The Impact of the Antarctic Ozone Hole on the Mesospheric Circulation and Temperature

Figure 1. Changes in (a) temperature, (b) zonal wind, and (c) gravity wave momentum forcing over the period 1960-2006 averaged over the months of November and December simulated by WACCM. Results from four realizations of WACCM have been averaged to make the plot. [High resolution image]

The loss of ozone that has occurred in the Antarctic lower stratosphere during each spring since1980 is known as the ozone hole. Dynamical impacts of the ozone loss include a cooling in the lower stratosphere and changes in the stratospheric winds in the high southern latitudes during spring and summer. The wind changes affect the propagation of waves from the lower to the upper atmosphere. Some of the gravity waves that are generated in the troposphere propagate vertically through the stratosphere and into the mesosphere. Dissipation of these waves in the upper mesosphere (75-90 km) has a large effect on the circulation and temperature there. Through their effect on the vertical propagation of gravity waves, the stratospheric wind changes associated with the ozone hole can indirectly affect the mesospheric temperature.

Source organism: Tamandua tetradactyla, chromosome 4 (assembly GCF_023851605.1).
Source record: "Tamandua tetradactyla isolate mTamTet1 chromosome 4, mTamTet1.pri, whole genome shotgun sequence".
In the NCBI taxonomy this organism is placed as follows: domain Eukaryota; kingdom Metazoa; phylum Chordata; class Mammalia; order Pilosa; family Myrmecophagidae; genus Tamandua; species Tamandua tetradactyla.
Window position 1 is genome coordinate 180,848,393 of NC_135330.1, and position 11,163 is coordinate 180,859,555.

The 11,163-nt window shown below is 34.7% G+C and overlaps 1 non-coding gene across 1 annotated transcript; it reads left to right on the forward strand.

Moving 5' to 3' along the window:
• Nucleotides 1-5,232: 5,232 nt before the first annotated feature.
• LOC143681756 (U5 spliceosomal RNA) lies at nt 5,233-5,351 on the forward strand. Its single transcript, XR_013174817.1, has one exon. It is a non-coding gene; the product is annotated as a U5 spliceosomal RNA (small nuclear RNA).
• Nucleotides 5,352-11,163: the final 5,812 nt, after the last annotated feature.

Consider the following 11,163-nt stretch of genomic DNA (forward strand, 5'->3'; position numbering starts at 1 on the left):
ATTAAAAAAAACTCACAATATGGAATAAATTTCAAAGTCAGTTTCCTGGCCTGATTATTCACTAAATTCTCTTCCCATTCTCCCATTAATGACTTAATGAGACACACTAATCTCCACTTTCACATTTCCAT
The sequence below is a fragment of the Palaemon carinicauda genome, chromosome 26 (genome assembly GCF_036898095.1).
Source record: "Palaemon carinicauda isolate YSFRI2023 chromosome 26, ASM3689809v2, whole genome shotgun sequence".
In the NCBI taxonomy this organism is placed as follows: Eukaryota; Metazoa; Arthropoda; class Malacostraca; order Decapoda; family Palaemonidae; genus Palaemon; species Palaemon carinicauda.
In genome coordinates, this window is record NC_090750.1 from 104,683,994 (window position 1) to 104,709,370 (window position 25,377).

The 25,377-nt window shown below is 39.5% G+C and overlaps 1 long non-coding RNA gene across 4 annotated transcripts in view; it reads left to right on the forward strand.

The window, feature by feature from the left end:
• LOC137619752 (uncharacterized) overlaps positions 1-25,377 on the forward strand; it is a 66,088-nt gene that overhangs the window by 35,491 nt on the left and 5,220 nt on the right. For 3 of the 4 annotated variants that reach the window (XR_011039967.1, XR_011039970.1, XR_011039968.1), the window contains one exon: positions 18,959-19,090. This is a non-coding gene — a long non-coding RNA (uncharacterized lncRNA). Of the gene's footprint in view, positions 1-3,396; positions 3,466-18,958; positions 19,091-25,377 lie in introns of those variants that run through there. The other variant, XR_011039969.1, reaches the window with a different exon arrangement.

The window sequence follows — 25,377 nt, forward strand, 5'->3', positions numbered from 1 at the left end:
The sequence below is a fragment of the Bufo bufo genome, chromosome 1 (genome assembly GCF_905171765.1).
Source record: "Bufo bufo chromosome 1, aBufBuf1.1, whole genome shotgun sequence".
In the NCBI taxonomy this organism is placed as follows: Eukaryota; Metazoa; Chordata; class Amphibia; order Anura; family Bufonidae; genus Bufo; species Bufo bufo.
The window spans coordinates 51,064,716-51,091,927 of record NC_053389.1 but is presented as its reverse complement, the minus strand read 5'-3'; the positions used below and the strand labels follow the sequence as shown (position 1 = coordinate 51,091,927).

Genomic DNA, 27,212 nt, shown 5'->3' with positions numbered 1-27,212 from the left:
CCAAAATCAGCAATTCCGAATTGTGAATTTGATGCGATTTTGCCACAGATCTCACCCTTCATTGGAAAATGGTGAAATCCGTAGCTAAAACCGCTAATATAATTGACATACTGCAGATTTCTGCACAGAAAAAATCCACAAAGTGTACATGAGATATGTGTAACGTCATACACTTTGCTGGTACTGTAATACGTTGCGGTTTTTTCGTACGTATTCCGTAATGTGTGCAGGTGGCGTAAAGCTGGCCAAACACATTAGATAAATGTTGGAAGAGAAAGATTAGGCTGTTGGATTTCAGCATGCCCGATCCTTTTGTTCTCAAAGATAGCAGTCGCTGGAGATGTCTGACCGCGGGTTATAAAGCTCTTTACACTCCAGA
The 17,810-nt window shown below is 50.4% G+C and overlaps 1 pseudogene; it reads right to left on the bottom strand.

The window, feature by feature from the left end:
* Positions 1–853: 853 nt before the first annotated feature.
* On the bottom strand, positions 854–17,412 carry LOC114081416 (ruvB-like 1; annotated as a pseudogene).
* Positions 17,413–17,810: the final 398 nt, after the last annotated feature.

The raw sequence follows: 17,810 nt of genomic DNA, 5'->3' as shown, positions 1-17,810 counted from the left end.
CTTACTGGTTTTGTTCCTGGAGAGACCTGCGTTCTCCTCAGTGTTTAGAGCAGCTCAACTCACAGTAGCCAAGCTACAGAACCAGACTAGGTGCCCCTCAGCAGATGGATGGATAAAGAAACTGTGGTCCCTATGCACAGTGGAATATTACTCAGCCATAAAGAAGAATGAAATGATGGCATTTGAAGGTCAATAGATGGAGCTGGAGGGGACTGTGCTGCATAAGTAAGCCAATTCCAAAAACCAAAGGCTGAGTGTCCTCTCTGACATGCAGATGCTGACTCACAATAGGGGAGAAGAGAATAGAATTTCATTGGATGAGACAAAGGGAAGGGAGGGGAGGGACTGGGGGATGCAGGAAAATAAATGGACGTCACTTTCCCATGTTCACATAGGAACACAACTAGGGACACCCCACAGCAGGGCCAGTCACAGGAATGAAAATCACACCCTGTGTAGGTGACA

Simulations with the Whole Atmosphere Community Climate Model (WACCM) reproduce the onset of the Antarctic ozone hole. The model simulations of the associated changes in stratospheric temperature and winds are larger in magnitude but similar in morphology to observations. The figure shows the simulated zonally averaged changes in temperature, zonal wind, and gravity wave momentum forcing over the period 1960-2006. The stratospheric changes are evident; strongest signals are at 70 hPa (temperature) and 20 hPa (wind). The large negative change in gravity wave forcing in the mesosphere has led to a weaker circulation and warming in the SH polar temperature near 65-80 km. The increase in temperature near the SH summer mesopause has implications for the presence of polar mesospheric clouds.

References

Smith, A.K., R.R. Garcia, D.R. Marsh, D.E. Kinnison, and J.H. Richter, Simulations of the response of mesospheric circulation and temperature to the Antarctic Ozone hole, Geophys. Res. Lett., in press, 2010.